Astaxanthin Attenuates Homocysteine-Induced Cardiotoxicity in Vitro and in Vivo by Inhibiting Mitochondrial Dysfunction and Oxidative Damage.
Front Physiol. 2017 ;8:1041. Epub 2017 Dec 12. PMID: 29311972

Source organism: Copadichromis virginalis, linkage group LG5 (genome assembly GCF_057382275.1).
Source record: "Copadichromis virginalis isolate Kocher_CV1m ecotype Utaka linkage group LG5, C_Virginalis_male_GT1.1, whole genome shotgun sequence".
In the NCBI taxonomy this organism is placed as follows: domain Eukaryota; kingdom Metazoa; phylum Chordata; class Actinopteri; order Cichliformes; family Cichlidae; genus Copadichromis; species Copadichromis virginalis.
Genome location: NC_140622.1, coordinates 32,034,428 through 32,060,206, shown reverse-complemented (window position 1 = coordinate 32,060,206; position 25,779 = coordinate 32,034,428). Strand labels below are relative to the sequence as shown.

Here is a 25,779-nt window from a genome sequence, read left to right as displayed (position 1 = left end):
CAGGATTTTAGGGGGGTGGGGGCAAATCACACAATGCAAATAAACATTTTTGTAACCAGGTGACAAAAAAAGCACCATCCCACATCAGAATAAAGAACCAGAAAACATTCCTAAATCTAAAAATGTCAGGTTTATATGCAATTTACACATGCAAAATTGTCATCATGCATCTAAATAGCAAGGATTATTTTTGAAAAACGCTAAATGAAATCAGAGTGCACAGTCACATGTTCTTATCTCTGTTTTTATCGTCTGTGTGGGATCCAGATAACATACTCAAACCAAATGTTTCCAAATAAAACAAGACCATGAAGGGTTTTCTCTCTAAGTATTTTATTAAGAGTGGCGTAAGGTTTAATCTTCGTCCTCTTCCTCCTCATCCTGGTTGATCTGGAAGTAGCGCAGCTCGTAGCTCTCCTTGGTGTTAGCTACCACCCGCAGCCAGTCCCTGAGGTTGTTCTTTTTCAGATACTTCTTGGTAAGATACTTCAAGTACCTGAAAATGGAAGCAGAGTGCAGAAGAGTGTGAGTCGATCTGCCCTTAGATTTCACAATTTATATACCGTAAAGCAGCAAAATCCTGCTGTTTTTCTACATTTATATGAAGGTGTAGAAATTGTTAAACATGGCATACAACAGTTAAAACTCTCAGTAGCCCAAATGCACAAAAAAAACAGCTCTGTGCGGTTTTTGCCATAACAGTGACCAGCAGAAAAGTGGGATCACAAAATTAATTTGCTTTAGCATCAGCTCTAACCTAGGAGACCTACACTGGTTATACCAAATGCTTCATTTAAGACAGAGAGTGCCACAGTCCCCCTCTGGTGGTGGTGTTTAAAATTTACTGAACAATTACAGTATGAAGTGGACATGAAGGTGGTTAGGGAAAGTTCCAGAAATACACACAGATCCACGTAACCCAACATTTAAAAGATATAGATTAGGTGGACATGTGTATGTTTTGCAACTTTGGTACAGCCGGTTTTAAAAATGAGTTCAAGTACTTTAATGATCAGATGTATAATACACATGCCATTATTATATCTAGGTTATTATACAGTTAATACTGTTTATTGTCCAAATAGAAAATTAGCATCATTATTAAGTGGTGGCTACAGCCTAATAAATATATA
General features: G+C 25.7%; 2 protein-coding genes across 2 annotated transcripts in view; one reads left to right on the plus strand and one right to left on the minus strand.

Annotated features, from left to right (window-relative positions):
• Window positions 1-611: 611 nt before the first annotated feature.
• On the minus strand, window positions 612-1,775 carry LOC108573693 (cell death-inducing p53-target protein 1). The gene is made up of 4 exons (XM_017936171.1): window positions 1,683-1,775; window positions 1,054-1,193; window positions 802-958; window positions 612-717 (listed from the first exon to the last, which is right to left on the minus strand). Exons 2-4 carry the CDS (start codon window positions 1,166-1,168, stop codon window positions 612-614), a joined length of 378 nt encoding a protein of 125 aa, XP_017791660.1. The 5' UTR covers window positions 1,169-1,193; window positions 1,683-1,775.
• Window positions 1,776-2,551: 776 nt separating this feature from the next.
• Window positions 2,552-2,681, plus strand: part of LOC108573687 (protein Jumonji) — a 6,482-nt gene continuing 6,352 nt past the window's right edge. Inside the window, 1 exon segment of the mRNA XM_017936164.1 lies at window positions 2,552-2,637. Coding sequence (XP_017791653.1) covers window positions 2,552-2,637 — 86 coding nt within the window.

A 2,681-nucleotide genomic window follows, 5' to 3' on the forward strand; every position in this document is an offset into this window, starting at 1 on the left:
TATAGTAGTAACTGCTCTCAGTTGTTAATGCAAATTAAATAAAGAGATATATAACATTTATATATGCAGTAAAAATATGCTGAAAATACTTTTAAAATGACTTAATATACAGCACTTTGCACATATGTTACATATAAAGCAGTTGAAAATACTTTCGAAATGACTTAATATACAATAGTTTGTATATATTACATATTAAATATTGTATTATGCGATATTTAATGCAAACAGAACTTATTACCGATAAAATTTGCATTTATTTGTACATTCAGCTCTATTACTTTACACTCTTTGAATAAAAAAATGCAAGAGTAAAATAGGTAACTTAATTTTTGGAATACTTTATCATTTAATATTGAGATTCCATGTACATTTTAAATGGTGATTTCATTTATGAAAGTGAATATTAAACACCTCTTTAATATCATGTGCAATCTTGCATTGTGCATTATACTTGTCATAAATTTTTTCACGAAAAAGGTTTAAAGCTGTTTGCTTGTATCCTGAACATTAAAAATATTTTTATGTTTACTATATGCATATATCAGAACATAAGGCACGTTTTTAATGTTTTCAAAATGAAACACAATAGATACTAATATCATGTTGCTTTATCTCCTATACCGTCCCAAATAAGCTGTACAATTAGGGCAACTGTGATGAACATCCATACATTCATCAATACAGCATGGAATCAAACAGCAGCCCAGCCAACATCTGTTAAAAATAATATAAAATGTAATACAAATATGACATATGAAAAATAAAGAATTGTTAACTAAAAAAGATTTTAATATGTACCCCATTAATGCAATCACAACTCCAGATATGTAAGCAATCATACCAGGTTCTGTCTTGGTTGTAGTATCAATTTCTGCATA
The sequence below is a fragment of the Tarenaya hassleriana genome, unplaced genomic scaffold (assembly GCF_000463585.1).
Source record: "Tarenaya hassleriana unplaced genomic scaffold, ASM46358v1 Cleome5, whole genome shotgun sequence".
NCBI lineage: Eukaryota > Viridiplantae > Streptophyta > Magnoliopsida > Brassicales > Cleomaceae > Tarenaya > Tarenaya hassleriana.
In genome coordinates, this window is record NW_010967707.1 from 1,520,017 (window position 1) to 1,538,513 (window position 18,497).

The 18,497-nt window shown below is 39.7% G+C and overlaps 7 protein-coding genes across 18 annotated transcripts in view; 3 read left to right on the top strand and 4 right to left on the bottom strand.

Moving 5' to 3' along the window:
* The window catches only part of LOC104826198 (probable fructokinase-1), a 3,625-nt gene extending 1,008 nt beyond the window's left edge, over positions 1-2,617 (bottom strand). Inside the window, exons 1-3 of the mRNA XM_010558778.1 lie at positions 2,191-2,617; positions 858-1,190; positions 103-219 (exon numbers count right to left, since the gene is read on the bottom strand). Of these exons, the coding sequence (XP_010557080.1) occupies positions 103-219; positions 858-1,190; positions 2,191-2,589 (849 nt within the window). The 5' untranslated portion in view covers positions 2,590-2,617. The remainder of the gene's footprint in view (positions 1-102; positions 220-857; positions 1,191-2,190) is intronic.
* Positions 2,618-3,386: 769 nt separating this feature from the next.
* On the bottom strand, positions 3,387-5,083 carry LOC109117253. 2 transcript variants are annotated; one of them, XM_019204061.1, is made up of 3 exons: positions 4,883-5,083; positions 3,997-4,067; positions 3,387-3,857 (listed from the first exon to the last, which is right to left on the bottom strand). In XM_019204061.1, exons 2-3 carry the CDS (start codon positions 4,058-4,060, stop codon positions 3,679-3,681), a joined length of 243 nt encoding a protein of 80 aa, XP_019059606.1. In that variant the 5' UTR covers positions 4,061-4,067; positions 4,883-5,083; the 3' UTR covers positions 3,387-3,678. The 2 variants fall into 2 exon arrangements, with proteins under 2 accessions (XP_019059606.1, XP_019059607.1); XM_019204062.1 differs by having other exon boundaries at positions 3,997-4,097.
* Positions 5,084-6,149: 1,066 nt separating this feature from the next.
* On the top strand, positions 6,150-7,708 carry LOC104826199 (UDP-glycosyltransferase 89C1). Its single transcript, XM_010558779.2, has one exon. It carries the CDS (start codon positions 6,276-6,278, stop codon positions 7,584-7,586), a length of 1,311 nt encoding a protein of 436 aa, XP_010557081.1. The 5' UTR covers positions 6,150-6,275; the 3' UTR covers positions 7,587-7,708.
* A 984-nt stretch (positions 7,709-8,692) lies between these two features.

Homocysteine (Hcy) as an independent risk factor contributes to the occurrence and development of human cardiovascular diseases (CVD). Induction of oxidative stress and apoptosis was commonly accepted as the major mechanism in Hcy-induced cardiotoxicity. Astaxanthin (ATX) as one of the most powerful antioxidants exhibits novel cardioprotective potential against Hcy-induced endothelial dysfunction. However, the protective effect and mechanism of ATX against Hcy-induced cardiotoxicity in cardiomyocytes have not been elucidated yet. Herein, H9c2 rat cardiomyocytes and Hcy-injured animal model were employed in the present study. The MTT, flow cytometry analysis (FCM), TUNEL-DAPI and western blotting results all demonstrated that ATX significantly alleviated Hcy-induced cytotoxicity in H9c2 cells through inhibition of mitochondria-mediated apoptosis. The JC-1 and Mito-tracker staining both revealed that ATX pre-treatment blocked Hcy-induced mitochondrial dysfunction by regulating Bcl-2 family expression. Moreover, DCFH-DA and Mito-SOX staining showed that ATX effectively attenuated Hcy-induced oxidative damage via scavenging intracellular reactive oxygen species (ROS). Importantly, the ELISA and immunohistochemical results indicated that Hcy-induced cardiotoxicity in vivo was also significantly inhibited by ATX through inhibition of oxidative damage and apoptosis, and improvement of the angiogenesis. Taken together, our results demonstrated that ATX suppressed Hcy-induced cardiotoxicity in vitro and in vivo by inhibiting mitochondrial dysfunction and oxidative damage. Our findings validated the strategy of using ATX may be a highly efficient way to combat Hcy-mediated human CVD.